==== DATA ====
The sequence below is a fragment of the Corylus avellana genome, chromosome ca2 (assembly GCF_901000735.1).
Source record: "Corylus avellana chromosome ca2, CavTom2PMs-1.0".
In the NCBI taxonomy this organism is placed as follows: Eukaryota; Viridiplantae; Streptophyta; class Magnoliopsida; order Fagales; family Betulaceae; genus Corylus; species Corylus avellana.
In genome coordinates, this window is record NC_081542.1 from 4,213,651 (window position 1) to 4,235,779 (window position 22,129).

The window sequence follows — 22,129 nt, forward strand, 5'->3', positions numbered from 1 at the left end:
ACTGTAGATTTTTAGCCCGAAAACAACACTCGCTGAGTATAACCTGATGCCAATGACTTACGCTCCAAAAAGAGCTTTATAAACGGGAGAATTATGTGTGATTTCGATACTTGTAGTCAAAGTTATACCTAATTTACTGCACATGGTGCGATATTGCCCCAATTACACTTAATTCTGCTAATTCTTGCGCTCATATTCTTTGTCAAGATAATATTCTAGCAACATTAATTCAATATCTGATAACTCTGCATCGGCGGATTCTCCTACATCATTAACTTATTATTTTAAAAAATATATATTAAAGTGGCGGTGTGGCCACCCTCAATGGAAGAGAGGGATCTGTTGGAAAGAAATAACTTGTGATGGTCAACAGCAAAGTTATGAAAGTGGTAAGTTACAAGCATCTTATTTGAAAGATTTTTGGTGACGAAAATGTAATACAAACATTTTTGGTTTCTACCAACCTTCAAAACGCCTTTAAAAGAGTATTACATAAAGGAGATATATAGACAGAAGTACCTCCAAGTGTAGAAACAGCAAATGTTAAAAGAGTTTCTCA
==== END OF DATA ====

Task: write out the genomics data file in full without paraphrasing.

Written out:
The sequence below is a fragment of the Corylus avellana genome, chromosome ca2 (assembly GCF_901000735.1).
Source record: "Corylus avellana chromosome ca2, CavTom2PMs-1.0".
In the NCBI taxonomy this organism is placed as follows: Eukaryota; Viridiplantae; Streptophyta; class Magnoliopsida; order Fagales; family Betulaceae; genus Corylus; species Corylus avellana.
In genome coordinates, this window is record NC_081542.1 from 4,213,651 (window position 1) to 4,235,779 (window position 22,129).

The window sequence follows — 22,129 nt, forward strand, 5'->3', positions numbered from 1 at the left end:
ACTGTAGATTTTTAGCCCGAAAACAACACTCGCTGAGTATAACCTGATGCCAATGACTTACGCTCCAAAAAGAGCTTTATAAACGGGAGAATTATGTGTGATTTCGATACTTGTAGTCAAAGTTATACCTAATTTACTGCACATGGTGCGATATTGCCCCAATTACACTTAATTCTGCTAATTCTTGCGCTCATATTCTTTGTCAAGATAATATTCTAGCAACATTAATTCAATATCTGATAACTCTGCATCGGCGGATTCTCCTACATCATTAACTTATTATTTTAAAAAATATATATTAAAGTGGCGGTGTGGCCACCCTCAATGGAAGAGAGGGATCTGTTGGAAAGAAATAACTTGTGATGGTCAACAGCAAAGTTATGAAAGTGGTAAGTTACAAGCATCTTATTTGAAAGATTTTTGGTGACGAAAATGTAATACAAACATTTTTGGTTTCTACCAACCTTCAAAACGCCTTTAAAAGAGTATTACATAAAGGAGATATATAGACAGAAGTACCTCCAAGTGTAGAAACAGCAAATGTTAAAAGAGTTTCTCA